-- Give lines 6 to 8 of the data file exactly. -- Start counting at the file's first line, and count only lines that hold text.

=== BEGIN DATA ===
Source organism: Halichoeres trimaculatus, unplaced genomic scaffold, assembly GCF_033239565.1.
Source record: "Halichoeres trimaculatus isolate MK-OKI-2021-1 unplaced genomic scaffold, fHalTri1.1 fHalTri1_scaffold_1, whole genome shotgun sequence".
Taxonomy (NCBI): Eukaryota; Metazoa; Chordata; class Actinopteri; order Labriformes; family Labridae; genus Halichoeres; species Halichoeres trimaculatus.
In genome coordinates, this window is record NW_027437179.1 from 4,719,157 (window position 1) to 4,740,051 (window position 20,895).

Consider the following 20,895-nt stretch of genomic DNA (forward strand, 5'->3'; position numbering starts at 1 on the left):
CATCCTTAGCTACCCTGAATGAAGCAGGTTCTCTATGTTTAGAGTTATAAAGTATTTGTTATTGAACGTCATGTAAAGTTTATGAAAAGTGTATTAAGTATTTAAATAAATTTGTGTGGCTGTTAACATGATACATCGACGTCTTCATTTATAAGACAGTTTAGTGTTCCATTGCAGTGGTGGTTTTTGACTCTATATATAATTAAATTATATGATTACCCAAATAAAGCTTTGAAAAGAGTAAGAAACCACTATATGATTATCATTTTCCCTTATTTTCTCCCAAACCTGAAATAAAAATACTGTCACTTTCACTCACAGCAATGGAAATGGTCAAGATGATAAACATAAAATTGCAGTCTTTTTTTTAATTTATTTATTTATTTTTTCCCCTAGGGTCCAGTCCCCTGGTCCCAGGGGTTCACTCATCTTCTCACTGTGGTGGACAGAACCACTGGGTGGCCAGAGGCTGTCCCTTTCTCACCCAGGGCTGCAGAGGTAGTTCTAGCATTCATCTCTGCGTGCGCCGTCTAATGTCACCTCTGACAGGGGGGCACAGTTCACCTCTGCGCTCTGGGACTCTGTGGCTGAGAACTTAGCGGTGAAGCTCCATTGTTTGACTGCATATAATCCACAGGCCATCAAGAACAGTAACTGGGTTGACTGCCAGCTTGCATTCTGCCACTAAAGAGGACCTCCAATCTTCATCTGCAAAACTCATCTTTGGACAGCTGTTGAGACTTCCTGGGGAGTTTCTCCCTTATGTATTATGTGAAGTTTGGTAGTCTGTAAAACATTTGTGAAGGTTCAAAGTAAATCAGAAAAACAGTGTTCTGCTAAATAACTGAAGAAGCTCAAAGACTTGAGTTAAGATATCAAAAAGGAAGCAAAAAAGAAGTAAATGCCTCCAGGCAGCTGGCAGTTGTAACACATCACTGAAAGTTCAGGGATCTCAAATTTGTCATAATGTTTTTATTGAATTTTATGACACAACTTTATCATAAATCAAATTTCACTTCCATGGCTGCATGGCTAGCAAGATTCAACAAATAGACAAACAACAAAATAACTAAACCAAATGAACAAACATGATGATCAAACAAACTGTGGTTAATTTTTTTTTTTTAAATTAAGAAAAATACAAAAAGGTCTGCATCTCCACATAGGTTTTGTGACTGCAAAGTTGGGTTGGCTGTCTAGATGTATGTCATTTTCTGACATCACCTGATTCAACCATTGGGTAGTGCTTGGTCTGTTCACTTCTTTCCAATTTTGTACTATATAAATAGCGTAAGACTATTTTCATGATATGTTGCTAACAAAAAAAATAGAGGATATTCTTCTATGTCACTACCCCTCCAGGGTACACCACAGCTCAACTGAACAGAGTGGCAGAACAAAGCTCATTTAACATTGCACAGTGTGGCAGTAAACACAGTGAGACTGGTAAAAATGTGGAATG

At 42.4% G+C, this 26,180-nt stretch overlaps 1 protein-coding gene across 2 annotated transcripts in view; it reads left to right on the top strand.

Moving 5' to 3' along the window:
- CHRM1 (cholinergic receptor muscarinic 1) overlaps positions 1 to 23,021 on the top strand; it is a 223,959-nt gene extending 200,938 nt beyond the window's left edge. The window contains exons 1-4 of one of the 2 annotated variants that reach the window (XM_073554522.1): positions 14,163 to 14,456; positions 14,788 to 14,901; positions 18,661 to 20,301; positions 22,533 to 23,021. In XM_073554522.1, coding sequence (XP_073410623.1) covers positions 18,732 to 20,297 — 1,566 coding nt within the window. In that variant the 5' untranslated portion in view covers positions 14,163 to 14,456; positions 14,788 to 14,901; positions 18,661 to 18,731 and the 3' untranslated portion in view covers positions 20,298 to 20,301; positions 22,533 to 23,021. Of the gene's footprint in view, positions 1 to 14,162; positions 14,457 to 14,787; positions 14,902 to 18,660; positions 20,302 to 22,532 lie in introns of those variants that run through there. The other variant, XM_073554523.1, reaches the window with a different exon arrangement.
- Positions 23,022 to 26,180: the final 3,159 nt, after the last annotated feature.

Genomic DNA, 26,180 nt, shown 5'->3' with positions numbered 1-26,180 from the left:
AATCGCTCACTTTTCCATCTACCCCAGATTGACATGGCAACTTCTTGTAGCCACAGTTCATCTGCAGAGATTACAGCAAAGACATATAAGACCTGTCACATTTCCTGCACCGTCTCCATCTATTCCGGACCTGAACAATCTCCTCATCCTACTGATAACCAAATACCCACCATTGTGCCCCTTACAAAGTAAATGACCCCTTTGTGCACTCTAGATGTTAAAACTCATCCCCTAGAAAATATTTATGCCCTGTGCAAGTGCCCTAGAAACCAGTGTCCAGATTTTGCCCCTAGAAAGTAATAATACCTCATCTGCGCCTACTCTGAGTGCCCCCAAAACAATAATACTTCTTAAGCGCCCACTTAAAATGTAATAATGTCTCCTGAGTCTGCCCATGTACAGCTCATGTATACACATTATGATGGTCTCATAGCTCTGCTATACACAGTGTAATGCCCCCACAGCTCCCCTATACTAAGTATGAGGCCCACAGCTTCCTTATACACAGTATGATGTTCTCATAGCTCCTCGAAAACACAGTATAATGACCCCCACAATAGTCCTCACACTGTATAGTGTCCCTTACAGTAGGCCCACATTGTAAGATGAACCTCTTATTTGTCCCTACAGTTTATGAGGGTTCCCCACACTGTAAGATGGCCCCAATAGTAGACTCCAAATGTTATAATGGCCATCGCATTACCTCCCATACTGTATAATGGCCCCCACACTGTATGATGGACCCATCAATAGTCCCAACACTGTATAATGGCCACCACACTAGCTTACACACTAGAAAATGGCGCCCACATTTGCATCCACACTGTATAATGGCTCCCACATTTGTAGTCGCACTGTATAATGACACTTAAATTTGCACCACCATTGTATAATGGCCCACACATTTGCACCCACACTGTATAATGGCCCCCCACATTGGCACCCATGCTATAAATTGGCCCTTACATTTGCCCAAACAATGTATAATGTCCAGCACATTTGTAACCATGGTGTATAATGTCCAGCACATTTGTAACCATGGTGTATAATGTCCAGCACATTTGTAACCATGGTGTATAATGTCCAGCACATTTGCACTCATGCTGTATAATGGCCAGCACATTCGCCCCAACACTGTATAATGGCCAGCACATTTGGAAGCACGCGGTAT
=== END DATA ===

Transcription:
CATCCTTAGCTACCCTGAATGAAGCAGGTTCTCTATGTTTAGAGTTATAAAGTATTTGTTATTGAACGTCATGTAAAGTTTATGAAAAGTGTATTAAGTATTTAAATAAATTTGTGTGGCTGTTAACATGATACATCGACGTCTTCATTTATAAGACAGTTTAGTGTTCCATTGCAGTGGTGGTTTTTGACTCTATATATAATTAAATTATATGATTACCCAAATAAAGCTTTGAAAAGAGTAAGAAACCACTATATGATTATCATTTTCCCTTATTTTCTCCCAAACCTGAAATAAAAATACTGTCACTTTCACTCACAGCAATGGAAATGGTCAAGATGATAAACATAAAATTGCAGTCTTTTTTTTAATTTATTTATTTATTTTTTCCCCTAGGGTCCAGTCCCCTGGTCCCAGGGGTTCACTCATCTTCTCACTGTGGTGGACAGAACCACTGGGTGGCCAGAGGCTGTCCCTTTCTCACCCAGGGCTGCAGAGGTAGTTCTAGCATTCATCTCTGCGTGCGCCGTCTAATGTCACCTCTGACAGGGGGGCACAGTTCACCTCTGCGCTCTGGGACTCTGTGGCTGAGAACTTAGCGGTGAAGCTCCATTGTTTGACTGCATATAATCCACAGGCCATCAAGAACAGTAACTGGGTTGACTGCCAGCTTGCATTCTGCCACTAAAGAGGACCTCCAATCTTCATCTGCAAAACTCATCTTTGGACAGCTGTTGAGACTTCCTGGGGAGTTTCTCCCTTATGTATTATGTGAAGTTTGGTAGTCTGTAAAACATTTGTGAAGGTTCAAAGTAAATCAGAAAAACAGTGTTCTGCTAAATAACTGAAGAAGCTCAAAGACTTGAGTTAAGATATCAAAAAGGAAGCAAAAAAGAAGTAAATGCCTCCAGGCAGCTGGCAGTTGTAACACATCACTGAAAGTTCAGGGATCTCAAATTTGTCATAATGTTTTTATTGAATTTTATGACACAACTTTATCATAAATCAAATTTCACTTCCATGGCTGCATGGCTAGCAAGATTCAACAAATAGACAAACAACAAAATAACTAAACCAAATGAACAAACATGATGATCAAACAAACTGTGGTTAATTTTTTTTTTTTAAATTAAGAAAAATACAAAAAGGTCTGCATCTCCACATAGGTTTTGTGACTGCAAAGTTGGGTTGGCTGTCTAGATGTATGTCATTTTCTGACATCACCTGATTCAACCATTGGGTAGTGCTTGGTCTGTTCACTTCTTTCCAATTTTGTACTATATAAATAGCGTAAGACTATTTTCATGATATGTTGCTAACAAAAAAAATAGAGGATATTCTTCTATGTCACTACCCCTCCAGGGTACACCACAGCTCAACTGAACAGAGTGGCAGAACAAAGCTCATTTAACATTGCACAGTGTGGCAGTAAACACAGTGAGACTGGTAAAAATGTGGAATG

At 42.4% G+C, this 26,180-nt stretch overlaps 1 protein-coding gene across 2 annotated transcripts in view; it reads left to right on the top strand.

Moving 5' to 3' along the window: